Speaking to the Pontifical Academy of Science, Pope Francis said that the Big Bang and evolution do not contradict the "intervention of God" as a creator, rather it requires it. (Reuters)

Months ago, an Argentine woman picked up the telephone and heard an unexpected voice on the line. It was Pope Francis. He told the woman, who was married to a divorced man and forbidden under church dogma from taking communion, that she could receive the Eucharist. She explained her priest had told her she couldn’t. So Francis responded: “There are some priests who are more papist than the Pope.”

Turns out many Americans are the same way.

Pope Francis amassed international popularity through stunning and progressive statements that put him at odds with the conservative wing of the Catholic Church. On Tuesday, he similarly put himself at odds with a significant portion of Americans by saying he believed in evolution, not creationism — an idea 42 percent of Americans espouse.

“When we read about creation in Genesis, we run the risk of imagining God was a magician, with a magic wand able to do everything. But that is not so,” Francis said. “He created human beings and let them develop according to the internal laws that he gave to each one so they would reach their fulfillment.” He added: “Evolution in nature is not inconsistent with the notion of creation, because evolution requires the creation of beings that evolve.”

Compare that statement with one in this June Gallup poll: It found 42 percent of Americans believe God created humans “in their present form 10,000 years ago,” disputing scientific consensus that humanity slowly evolved from primates over millions of years.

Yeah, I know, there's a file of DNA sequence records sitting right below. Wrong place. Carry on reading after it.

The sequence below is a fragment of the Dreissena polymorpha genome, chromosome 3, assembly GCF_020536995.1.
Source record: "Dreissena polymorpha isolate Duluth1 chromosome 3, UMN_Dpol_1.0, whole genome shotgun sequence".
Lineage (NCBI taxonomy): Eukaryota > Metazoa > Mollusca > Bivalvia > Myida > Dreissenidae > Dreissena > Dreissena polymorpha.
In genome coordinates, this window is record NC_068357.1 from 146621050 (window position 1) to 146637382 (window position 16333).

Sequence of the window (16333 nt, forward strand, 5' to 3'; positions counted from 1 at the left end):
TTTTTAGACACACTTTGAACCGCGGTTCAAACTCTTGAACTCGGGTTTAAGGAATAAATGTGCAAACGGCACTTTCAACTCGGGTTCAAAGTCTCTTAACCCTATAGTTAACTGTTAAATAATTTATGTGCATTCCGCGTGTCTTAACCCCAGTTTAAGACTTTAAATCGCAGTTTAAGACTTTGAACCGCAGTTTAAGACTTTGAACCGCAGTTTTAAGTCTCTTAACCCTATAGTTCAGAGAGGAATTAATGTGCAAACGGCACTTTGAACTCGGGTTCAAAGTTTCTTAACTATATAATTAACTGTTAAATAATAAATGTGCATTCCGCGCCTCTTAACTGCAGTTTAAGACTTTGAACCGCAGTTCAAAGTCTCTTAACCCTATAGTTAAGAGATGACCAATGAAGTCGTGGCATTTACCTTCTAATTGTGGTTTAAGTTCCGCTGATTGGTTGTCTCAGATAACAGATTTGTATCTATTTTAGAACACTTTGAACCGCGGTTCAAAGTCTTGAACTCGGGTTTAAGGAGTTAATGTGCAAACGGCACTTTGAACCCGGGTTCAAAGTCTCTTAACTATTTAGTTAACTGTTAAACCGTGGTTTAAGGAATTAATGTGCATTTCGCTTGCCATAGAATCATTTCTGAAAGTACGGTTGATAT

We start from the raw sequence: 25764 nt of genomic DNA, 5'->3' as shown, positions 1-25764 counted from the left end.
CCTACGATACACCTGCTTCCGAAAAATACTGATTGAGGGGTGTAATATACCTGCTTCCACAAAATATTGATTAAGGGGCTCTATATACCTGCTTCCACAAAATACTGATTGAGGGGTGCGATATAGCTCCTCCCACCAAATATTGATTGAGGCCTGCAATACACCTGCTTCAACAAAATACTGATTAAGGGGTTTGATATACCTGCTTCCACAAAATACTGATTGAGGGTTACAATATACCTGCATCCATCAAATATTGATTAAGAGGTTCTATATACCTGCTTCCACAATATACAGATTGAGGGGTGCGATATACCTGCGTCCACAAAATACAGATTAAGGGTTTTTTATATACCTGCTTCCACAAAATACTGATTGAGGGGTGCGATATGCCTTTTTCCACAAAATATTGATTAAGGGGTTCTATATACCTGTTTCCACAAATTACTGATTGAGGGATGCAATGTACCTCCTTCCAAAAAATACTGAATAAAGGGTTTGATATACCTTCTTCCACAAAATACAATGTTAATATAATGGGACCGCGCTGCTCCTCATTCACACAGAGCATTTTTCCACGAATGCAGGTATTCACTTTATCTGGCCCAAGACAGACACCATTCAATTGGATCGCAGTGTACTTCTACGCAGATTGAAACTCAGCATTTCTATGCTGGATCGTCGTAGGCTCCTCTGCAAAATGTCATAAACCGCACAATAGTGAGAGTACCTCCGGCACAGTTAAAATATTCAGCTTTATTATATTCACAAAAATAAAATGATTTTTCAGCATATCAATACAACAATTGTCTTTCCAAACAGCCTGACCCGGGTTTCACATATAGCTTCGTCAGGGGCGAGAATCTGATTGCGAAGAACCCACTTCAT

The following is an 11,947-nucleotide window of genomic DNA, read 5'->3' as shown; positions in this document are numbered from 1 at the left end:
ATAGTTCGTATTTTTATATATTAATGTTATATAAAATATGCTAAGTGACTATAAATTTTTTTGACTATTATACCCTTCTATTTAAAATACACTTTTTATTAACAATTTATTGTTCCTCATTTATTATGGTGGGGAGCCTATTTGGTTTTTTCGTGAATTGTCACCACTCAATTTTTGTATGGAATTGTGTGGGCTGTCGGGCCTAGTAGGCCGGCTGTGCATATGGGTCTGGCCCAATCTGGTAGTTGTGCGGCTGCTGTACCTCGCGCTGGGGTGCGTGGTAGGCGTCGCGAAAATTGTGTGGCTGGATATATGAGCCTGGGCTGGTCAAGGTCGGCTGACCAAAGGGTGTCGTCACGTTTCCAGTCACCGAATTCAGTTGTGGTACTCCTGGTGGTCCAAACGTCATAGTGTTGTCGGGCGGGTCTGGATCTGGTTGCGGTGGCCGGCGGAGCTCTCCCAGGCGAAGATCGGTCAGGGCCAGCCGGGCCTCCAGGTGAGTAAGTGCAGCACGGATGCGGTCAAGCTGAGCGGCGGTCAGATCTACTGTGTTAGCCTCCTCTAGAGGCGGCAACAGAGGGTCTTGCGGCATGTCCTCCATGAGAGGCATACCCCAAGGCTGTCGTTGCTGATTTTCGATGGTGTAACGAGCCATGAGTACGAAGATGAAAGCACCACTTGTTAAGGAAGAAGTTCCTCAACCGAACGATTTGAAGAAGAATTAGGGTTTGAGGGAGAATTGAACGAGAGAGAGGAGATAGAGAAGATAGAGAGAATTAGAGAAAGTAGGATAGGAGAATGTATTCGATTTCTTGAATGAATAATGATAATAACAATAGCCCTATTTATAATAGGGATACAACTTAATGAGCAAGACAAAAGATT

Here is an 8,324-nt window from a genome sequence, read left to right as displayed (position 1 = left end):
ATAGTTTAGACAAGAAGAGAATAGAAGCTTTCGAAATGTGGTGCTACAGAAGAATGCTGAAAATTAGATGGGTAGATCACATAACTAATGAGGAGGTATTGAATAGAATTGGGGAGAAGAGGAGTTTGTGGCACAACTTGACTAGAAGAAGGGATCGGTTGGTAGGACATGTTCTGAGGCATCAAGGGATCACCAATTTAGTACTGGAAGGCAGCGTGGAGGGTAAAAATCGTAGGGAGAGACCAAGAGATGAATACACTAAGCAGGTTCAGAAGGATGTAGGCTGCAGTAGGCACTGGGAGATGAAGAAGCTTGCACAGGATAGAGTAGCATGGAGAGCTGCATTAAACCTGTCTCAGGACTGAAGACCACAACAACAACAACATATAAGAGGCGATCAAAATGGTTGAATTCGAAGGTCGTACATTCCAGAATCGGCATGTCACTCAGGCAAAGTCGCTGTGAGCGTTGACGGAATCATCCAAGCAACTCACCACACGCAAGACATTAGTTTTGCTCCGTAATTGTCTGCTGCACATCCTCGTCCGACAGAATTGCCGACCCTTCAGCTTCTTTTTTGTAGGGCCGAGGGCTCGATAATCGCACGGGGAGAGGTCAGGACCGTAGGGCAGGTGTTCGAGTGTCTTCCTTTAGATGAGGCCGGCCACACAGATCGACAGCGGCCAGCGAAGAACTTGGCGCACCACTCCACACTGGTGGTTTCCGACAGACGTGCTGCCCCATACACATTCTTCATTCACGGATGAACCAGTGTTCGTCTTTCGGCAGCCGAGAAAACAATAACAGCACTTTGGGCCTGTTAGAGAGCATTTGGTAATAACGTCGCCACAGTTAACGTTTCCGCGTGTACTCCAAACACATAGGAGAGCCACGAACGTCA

Despite the deluge of headlines the pope’s comments produced, little was new about his comments. The Catholic Church has been much less conservative on evolution than many Americans, who contend God created Adam from dust and Eve from Adam’s rib.

Gallup started asking the question in 1982, when 44 percent adhered to creationism — a rate that rose to 47 percent in 1994 before falling to 42 percent today. “There is little indication of a sustained downward trend in the proportion of the U.S. population who hold a creationist view of human origins,” Gallup said in a release. “At the same time, the percentage of Americans who adhere to a strict secularist viewpoint — that humans evolved over time, with God having no part in this process — has doubled since 1999.” Meanwhile, the percentage of Americans who believe humans evolved over time, but with God’s help, fell from 38 percent in 1982 to 31 percent today.

The Catholic Church has, more or less, embraced Charles Darwin since at least 1950, when Pope Pius XII said there was no friction between evolution and Catholic doctrine. Decades later, in 1996, Pope John Paul II said evolution was “more than just a hypothesis.”

But Catholic clergy, like Francis on Tuesday, emphasized God had a major role in humanity’s progression. “Evolution in the sense of common ancestry might be true, but evolution in the neo-Darwinian sense — an unguided, unplanned process of random variation and natural selection — is not,” wrote Christoph Schönborn in a widely-read 2005 opinion article in the New York Times. “Any system of thought that denies or seeks to explain away the overwhelming evidence for design in biology is ideology, not science.”

The American people’s commitment to creationism, Gallup said, represents the “ongoing discontinuity” between general scientific consensus and the public’s beliefs.

“Overall, the nation has a big problem,” Brian Alters, the president of the National Center for Science Education, said in 2006. “Approximately half of the U.S. population thinks evolution does (or did) not occur. While 99.9 percent of scientists accept evolution, 40 to 50 percent of college students do not accept evolution and believe it to be ‘just’ a theory.”